Behold! This blog post is exclusively for readers who don’t know the ABC of Machine Learning and feel left out when they see people talking about this hottest technology trend. We assure you that you will have enough understanding after reading this blog about the latest buzzword floating around (machine learning) to actively participate in casual talks even if you do not hail from a TECH background.

“If you can’t explain it simply, you don’t understand well enough” — said Dr. Albert Einstein

You know Steve Jobs was famous for his wonderful way of explaining concepts, simple and straight. I bet if you would invite an alien into his presentation, even he would understand what it’s all about. The goal of this article is to bring in a similar type of engagement and likability (the art of simplicity) within the machine learning realm.

Before we get started, let me be honest. You cannot really learn everything about machine learning in 5 minutes or 5 days. It takes a lot of effort, time and practice but what you will learn in 5 minutes from this blog is  -what machine learning is, the different types of machine learning, its applications, and few other important terms related to machine learning. If you’re still interested to learn in-depth about machine learning and its practical applications, Springboard’s career coach can point you to mentored machine learning courses, books, and videos that will make you a machine learning expert. Sounds good? Let’s begin…Start the clock…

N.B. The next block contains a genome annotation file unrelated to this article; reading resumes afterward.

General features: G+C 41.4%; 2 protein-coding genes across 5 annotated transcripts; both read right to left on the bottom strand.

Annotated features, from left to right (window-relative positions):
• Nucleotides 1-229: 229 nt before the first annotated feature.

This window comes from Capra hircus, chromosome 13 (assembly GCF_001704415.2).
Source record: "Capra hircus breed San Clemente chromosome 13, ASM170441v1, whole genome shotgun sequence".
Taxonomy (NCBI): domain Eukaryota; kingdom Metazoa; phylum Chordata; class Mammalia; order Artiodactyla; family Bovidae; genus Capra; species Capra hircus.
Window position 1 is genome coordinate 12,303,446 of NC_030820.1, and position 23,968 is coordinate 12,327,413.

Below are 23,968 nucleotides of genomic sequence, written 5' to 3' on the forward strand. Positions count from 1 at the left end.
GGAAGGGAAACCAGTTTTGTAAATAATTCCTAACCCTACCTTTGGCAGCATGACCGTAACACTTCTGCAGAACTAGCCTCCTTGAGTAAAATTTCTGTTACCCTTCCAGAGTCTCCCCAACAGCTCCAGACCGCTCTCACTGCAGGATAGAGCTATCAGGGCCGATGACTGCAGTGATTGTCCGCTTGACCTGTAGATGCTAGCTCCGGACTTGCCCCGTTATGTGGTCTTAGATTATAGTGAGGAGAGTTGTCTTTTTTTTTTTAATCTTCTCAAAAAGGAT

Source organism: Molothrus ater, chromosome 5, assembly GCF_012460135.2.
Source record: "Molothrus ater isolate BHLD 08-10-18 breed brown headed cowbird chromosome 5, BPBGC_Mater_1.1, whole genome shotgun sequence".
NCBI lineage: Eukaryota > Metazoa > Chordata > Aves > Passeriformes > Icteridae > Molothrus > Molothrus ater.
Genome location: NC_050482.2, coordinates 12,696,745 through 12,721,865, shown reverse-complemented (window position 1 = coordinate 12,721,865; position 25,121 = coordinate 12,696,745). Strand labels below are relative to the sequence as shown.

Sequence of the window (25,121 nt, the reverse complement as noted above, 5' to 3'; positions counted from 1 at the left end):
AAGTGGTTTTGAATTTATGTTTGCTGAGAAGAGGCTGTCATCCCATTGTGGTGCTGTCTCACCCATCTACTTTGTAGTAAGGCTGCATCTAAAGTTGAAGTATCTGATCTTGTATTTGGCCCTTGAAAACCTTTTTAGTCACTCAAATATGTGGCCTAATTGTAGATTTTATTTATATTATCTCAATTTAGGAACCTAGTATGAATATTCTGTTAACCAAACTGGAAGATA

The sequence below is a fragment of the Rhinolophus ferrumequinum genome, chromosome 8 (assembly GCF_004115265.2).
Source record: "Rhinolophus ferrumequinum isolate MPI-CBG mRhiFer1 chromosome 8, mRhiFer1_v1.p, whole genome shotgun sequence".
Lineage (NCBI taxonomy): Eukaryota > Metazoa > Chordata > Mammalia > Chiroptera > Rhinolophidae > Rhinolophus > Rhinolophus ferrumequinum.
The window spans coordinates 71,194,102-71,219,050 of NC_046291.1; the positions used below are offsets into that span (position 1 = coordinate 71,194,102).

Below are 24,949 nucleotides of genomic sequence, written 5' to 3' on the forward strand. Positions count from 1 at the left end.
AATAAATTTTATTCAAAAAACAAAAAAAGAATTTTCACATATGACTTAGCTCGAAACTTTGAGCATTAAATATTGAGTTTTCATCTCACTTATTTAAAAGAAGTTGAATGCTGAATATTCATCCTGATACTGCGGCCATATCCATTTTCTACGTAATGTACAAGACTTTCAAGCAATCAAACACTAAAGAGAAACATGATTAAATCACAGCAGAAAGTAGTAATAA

Understanding Machine Learning

Let me ask you a small puzzle –

2-4

3-9

4-16

5-25

6-?

Did you answer 36?  Why not 49 or 64 or any other number or a letter from the alphabet? This is because you figured out that in the first four pairs of numbers, the second number is the square of the first number. You learned from your experience.

This is the kind of behavior we are trying to teach machines i.e. to “Learn from Experience.”  The machine processes the given input data (in this case, the first four number pairs) and for any new data that it receives (the fifth pair) it should learn from experience and predict the outcome based on the input data. In this case, our input data was just numeric but it can be anything text, videos, audio, images, etc.

Machine learning is in no way different from the way humans learn. Humans learn from their mistakes (gather data inputs),  change actions accordingly (tune the machine learning model), and proceed with the task(re-run the model).